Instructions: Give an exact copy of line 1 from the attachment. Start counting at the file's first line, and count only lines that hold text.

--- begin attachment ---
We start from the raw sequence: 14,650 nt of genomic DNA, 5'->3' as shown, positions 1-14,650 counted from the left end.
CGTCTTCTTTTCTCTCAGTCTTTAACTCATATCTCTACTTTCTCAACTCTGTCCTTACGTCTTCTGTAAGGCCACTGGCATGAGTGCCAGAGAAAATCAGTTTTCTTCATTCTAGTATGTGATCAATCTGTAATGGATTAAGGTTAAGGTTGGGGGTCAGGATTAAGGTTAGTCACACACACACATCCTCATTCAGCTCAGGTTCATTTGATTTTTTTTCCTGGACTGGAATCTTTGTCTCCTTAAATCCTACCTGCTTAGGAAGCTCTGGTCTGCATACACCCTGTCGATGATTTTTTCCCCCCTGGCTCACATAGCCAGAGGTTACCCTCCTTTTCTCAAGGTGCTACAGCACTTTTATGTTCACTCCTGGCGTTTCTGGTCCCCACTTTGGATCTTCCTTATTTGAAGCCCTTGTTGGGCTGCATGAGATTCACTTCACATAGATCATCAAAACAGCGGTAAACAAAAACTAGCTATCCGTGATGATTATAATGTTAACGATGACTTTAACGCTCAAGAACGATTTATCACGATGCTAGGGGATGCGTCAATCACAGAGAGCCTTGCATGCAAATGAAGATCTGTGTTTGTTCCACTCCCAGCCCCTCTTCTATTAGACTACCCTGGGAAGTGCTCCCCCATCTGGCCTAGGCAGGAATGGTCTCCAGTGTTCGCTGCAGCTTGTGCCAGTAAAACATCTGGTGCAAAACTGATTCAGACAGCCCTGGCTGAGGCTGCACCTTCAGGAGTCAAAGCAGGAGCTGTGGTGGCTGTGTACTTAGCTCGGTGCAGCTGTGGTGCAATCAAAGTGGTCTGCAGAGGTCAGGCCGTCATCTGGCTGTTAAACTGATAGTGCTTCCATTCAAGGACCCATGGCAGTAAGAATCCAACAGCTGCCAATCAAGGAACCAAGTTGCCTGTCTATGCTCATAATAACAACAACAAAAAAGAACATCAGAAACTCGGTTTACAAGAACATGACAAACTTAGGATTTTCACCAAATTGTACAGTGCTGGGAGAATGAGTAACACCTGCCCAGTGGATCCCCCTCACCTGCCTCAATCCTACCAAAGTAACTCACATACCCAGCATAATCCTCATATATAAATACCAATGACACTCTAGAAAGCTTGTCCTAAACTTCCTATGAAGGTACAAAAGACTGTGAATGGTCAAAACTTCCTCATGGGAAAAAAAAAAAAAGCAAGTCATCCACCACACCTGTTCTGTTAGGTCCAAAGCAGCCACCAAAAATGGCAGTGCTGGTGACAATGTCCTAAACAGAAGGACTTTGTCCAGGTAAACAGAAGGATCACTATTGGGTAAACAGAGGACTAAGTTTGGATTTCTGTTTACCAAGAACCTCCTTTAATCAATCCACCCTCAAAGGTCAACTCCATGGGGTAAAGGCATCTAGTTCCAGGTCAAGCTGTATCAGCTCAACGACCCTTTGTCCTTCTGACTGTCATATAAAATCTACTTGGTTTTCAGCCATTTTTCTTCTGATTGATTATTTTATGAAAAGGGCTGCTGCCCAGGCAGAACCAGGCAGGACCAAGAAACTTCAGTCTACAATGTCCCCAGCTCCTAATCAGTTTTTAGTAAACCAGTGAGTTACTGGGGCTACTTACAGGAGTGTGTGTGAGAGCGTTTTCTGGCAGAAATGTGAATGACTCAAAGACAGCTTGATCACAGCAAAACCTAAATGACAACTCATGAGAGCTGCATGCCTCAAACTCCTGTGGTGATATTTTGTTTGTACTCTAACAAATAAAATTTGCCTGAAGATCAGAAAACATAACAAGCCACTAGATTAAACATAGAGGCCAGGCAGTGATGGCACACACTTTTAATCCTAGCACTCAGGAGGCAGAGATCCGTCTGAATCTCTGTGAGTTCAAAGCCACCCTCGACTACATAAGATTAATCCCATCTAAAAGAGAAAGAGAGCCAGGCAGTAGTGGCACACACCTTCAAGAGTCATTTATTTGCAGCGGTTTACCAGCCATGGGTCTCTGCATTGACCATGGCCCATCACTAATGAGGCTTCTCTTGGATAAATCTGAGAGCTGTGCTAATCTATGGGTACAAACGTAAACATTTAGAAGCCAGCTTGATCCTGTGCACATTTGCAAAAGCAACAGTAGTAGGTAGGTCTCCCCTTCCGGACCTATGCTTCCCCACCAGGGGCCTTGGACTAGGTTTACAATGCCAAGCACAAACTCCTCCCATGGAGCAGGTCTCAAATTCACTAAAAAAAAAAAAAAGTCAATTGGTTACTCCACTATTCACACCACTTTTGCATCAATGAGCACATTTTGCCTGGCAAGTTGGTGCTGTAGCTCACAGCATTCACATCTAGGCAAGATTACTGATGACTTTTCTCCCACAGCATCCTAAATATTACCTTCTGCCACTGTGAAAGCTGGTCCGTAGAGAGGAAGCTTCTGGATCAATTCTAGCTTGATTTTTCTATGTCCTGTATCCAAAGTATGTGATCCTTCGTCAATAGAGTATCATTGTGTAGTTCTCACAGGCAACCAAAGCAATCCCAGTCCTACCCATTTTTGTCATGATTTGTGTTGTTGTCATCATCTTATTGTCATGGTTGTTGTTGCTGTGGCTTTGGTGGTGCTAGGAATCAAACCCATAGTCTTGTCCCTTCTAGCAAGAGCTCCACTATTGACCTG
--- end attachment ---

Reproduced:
We start from the raw sequence: 14,650 nt of genomic DNA, 5'->3' as shown, positions 1-14,650 counted from the left end.